dog lovers ask, how can I help my dog live longer, naturally?
Is dog longevity something
I can actually do anything about? And if so, what, exactly?
writer Agnes Turnbull pointed out, “Dogs'
lives are too short … their only fault, really.”
So what exactly
are the action steps we can take, starting today, to give our best friends a
leg up on longevity and good health? Since most dogs have limited vocabularies,
we need to be on high alert for non-verbal signs that tell us he or she is no
longer in the pink of health. Here are seven key questions to ask.
1. How Active
Is My Dog?
Just like a
young toddler, a healthy dog is active, curious, and passionately interested in
the world. If your dog stops reacting to sights and sounds – or if she no longer
jumps for joy when you say her favorite words and phrases or jingle the car
keys – there may be something wrong. Figuring out exactly what’s wrong
is a tougher job since lethargy is symptomatic
of a wide variety of diseases that affect dog lifespan.
Your vet can do
blood work to help reveal biological or metabolic clues. Don't hesitate to take
doggy in for a check-up if her loss of vitality extends past two or three days. Only
after proper diagnosis can you explore your options for moving forward with
treatment. Sometimes the only treatment needed is more activity.
2. How Is My Dog’s Dental Health?
One of the most
effective actions I can take to help my dog live longer is to provide good dog
dental care. This includes removing tartar and plaque for dog teeth whitening, disinfecting
gingivitis, and controlling harmful oral bacteria for the big payoff – eliminating
bad dog breath.
the American Veterinary Medical Association, at three to five years of age, 80%
of dogs and 70% of cats have some form of oral disease. Veterinary dentistry is
a popular choice for check-ups, teeth cleaning under anesthesia, extractions,
and treating oral diseases. In between visits, the all-natural herbal home
remedy for lifelong dog dental care is a safe and effective, non-alcoholic dog
dental spray, heartily recommended by holistic veterinarians.
3. Is My Dog
Gaining Or Losing Weight Rapidly?
adventures of puppyhood are outgrown, your dog's weight should level off. Some
pet parents like to weigh their buddies once a month; others feel confident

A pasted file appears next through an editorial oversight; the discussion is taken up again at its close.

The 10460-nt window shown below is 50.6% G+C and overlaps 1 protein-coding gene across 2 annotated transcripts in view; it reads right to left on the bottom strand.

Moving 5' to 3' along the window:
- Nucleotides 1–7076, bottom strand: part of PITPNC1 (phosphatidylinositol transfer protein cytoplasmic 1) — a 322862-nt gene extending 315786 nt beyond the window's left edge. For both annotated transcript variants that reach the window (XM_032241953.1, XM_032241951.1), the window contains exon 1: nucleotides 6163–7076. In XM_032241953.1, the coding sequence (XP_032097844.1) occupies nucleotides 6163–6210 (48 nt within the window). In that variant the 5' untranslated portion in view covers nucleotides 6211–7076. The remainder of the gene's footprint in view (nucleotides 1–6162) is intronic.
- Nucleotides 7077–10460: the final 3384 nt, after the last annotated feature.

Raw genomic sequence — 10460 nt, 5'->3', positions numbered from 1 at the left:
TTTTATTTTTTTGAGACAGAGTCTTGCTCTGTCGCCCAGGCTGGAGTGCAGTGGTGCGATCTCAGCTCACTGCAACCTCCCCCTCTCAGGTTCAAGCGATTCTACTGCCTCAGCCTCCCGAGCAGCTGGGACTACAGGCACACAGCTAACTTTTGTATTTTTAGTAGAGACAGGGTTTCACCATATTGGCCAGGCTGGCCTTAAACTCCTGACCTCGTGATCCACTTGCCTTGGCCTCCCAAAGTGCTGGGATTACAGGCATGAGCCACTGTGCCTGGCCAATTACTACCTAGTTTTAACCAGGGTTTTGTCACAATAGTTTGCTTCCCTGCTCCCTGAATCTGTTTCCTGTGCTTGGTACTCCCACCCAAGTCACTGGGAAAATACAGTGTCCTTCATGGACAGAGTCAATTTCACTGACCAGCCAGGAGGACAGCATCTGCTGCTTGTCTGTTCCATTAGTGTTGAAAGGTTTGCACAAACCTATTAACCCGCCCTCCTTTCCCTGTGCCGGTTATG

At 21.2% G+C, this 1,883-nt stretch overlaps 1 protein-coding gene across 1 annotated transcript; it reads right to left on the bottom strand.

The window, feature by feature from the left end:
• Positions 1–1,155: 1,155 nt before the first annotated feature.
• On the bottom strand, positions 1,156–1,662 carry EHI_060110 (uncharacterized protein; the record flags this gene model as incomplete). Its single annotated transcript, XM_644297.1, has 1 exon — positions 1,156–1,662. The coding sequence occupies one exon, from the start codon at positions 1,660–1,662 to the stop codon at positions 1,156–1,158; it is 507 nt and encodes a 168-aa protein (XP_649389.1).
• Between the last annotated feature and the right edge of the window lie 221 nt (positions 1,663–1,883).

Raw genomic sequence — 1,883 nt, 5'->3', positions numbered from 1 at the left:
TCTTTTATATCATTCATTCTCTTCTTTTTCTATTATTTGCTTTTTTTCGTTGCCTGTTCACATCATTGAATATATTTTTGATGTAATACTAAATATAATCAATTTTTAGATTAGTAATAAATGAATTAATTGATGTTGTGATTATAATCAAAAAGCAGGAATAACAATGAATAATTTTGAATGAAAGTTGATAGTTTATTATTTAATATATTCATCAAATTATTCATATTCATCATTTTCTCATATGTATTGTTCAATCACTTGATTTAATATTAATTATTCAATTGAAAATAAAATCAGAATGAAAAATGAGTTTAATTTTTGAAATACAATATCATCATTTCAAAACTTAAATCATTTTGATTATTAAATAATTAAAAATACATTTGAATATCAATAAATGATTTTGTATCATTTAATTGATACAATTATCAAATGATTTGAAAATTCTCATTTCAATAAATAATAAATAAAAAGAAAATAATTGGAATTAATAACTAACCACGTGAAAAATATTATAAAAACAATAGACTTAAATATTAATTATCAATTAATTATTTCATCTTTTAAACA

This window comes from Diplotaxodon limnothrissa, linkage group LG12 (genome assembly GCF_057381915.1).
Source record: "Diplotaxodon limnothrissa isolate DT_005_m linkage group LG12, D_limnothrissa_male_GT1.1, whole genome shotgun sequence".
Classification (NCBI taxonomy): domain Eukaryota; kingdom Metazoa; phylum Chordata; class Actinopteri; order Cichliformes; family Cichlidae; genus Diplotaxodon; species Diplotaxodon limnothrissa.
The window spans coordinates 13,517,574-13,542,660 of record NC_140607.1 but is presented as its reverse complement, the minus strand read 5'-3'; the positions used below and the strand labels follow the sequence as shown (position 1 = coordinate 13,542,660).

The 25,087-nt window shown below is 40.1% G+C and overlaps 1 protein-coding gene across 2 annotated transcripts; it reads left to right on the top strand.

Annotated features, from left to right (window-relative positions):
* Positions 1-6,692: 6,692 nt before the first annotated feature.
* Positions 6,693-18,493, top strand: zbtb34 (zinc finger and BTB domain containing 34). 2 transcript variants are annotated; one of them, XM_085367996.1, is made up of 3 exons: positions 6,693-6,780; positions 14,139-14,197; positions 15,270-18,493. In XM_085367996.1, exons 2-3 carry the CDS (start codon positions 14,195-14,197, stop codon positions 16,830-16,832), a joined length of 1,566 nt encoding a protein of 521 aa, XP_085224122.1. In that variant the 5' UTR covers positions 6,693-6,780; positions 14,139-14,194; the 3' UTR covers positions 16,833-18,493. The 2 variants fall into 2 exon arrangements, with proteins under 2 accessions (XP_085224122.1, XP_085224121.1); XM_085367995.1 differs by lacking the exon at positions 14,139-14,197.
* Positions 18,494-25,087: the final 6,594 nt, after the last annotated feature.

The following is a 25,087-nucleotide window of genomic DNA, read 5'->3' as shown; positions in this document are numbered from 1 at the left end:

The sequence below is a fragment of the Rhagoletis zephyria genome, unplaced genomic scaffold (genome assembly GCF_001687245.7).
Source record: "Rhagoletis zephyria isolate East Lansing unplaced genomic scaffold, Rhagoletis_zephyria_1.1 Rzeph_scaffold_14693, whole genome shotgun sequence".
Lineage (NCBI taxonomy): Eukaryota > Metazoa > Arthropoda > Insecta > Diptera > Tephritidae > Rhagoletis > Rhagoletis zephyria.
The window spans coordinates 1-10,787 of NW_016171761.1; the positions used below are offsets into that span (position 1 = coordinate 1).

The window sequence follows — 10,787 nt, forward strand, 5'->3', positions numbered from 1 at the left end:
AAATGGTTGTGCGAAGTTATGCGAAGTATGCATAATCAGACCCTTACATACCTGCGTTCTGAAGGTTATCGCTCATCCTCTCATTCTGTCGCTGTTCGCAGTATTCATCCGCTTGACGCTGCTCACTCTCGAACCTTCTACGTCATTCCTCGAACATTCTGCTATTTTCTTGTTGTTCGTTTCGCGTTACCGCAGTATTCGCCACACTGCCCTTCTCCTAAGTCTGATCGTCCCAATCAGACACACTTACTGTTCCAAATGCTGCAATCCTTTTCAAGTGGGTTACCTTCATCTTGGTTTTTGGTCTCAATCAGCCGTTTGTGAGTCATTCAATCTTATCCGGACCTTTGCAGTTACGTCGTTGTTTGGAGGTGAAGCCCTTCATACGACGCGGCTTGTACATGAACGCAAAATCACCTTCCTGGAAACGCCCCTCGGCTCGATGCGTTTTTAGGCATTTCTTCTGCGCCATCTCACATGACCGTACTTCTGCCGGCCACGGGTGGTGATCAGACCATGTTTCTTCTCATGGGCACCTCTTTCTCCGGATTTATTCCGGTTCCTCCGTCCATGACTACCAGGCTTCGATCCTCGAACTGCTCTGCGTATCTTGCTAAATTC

eyeballing it. Whatever method you use, make sure you don't let too much flab –
or not enough flab – go unchecked.
gain or loss is not a good sign and often announces the arrival of a serious
underlying condition. Cancer in dogs, for example, is usually accompanied by a
condition known as cachexia, the wasting away of body fat and muscle tissue. On
the other hand, sudden weight gain is often associated with diseases such as
Cushing’s disease in dogs or canine diabetes. Here again, a professional
diagnosis is essential before proceeding with treatment options.
4. How Is My
natural yogis, breathing deeply and effortlessly when in peak condition. After
exercise or in hot weather, they'll pant like a freight train. But if you
notice your dog panting all the time,
or if he seems to be having trouble breathing, take it as a strong warning
signal. Persistent coughing or unusually noisy breathing may indicate canine
infectious tracheobronchitis, or kennel cough. This highly contagious disease can infect an entire kennel population within a few hours. Diagnosis, isolation and treatment are urgent.
5. Does My
Dog Have Healthy Eyes?
A normal dog
in good health will have clear, bright eyes with no coloration or discharge. If
you see redness, mucus, or cloudiness, you must attend to it right away as
untreated eye infections can lead to blindness.
jump the gun. Some prescription medications and eye drops worsen the problem if
used incorrectly. When it comes to your dog's eye care, always get a diagnosis
first. For natural dog eye care, including specific treatment for cataracts in
dogs and cats, many holistic vets recommend an antioxidant-dense herbal
extract you simply add to wet or dry food.
6. Is My Dog
to middle-aged dogs relate to dog food like a teenage boy relates to a
cheeseburger. It's normal for your dog to act like he's been starved for a week
when you finally put down the bowl. It's also normal for him to beg for more
even after being fed. So don't cave in to those sad doggy eyes! (I know it’s
hard. I’m the worst caver since Neanderthal)
But in order
to really help my dog live longer and healthier, I know canine longevity is not
only about dog food, vitamins and minerals. Complete nutrition in dogs and cats
must include daily essential herbs that animals in the wild consume as and when nature
directs. Without access to these herbal nutrients, our domestic dogs
and cats miss out on an essential and often overlooked cofactor in holistic, natural dog
7. How Is My
dog lovers, you and I always scoop up our dog's poop, right? And as advocates
for natural dog health inside and out, we’re sure to notice if doggy's stool looks
unusual in any way. Blood spots, runny poo, or dog diarrhea are all
symptoms of various diseases, some of them quite serious.
to your dog's urine as well. Normal urine should be clear and flow easily
without signs of discomfort. If a dog urinary tract infection is diagnosed,
there’s a safe and effective herbal remedy for that, too.
If you make a habit of asking yourself these questions as well as the central question - How can I help my dog live longer, naturally? - any problems with your dog's health won't go unchecked. Most canine disorders are easily diagnosed and treated, especially if caught and treated early on. With good care and attention, our dogs will enjoy natural good health and longevity.How Can I Help My Dog Live Longer, Naturally?